Help Privacy Policy Disclaimer
  Advanced SearchBrowse




Journal Article

Diagnosing different binge-eating disorders based on reward-related brain activation patterns


Haynes,  John-Dylan
Max Planck Fellow Research Group Attention and Awareness, MPI for Human Cognitive and Brain Sciences, Max Planck Society;
Bernstein Center for Computational Neuroscience, Berlin, Germany;

External Resource
No external resources are shared
Fulltext (public)
There are no public fulltexts stored in PuRe
Supplementary Material (public)
There is no public supplementary material available

Weygandt, M., Schaefer, A., Schienle, A., & Haynes, J.-D. (2012). Diagnosing different binge-eating disorders based on reward-related brain activation patterns. Human Brain Mapping, 33(9), 2135-2146. doi:10.1002/hbm.21345.

Cite as: http://hdl.handle.net/11858/00-001M-0000-000E-B67C-0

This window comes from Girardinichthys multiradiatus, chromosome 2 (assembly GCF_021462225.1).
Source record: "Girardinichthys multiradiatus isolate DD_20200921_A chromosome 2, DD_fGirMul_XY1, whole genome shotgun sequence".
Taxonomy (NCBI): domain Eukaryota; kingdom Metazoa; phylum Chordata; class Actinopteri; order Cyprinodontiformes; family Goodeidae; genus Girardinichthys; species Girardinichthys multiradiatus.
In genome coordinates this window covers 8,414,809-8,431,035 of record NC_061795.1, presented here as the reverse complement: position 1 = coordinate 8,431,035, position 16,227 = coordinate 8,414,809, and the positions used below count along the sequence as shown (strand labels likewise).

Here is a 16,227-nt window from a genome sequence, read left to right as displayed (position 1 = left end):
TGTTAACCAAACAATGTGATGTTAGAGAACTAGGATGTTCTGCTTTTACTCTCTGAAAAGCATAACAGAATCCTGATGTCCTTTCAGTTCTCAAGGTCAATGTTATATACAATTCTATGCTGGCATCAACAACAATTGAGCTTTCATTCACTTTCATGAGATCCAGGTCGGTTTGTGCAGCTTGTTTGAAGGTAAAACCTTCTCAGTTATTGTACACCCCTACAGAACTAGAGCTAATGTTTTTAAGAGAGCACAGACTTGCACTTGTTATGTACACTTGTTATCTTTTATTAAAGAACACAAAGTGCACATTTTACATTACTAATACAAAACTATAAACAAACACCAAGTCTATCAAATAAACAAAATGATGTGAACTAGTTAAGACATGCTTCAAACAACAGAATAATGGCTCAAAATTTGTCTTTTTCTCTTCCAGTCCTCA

This study addresses how visual food cues are encoded in reward related brain areas and whether this encoding might provide information to differentiate between patients suffering from eating disorders [binge-eating disorder (BED) and bulimia nervosa (BN)], overweight controls (C-OW), and normal-weight controls (C-NW). Participants passively viewed pictures of food stimuli and neutral stimuli in a cue reactivity design. Two classification analyses were conducted. First, we used multivariate pattern recognition techniques to decode the category of a currently viewed picture from local brain activity patterns. In the second analysis, we applied an ensemble classifier to predict the clinical status of subjects (BED, BN, C-OW, and C-NW) based on food-related brain response patterns. The left insular cortex separated between food and neutral contents in all four groups. Patterns in the right insular cortex provided a maximum diagnostic accuracy for the separation of BED patients and C-NW (86% accuracy, P < 10−5, 82% sensitivity, and 90% specificity) as well as BN patients and C-NW (78% accuracy, P = 0.001, 86% sensitivity, and 70% specificity). The right ventral striatum separated maximally between BED patients and C-OW (71% accuracy, P = 0.013, 59% sensitivity, and 82% specificity). The right lateral orbitofrontal cortex separated maximally between BN patients and C-OW (86% accuracy, P < 10−4, 79% sensitivity, and 94% specificity). The best differential diagnostic separation between BED and BN patients was obtained in the left ventral striatum (84% accuracy, P < 10−3, 82% sensitivity, and 86% specificity). Our results indicate that pattern recognition techniques are able to contribute to a reliable differential diagnosis of BN and BED.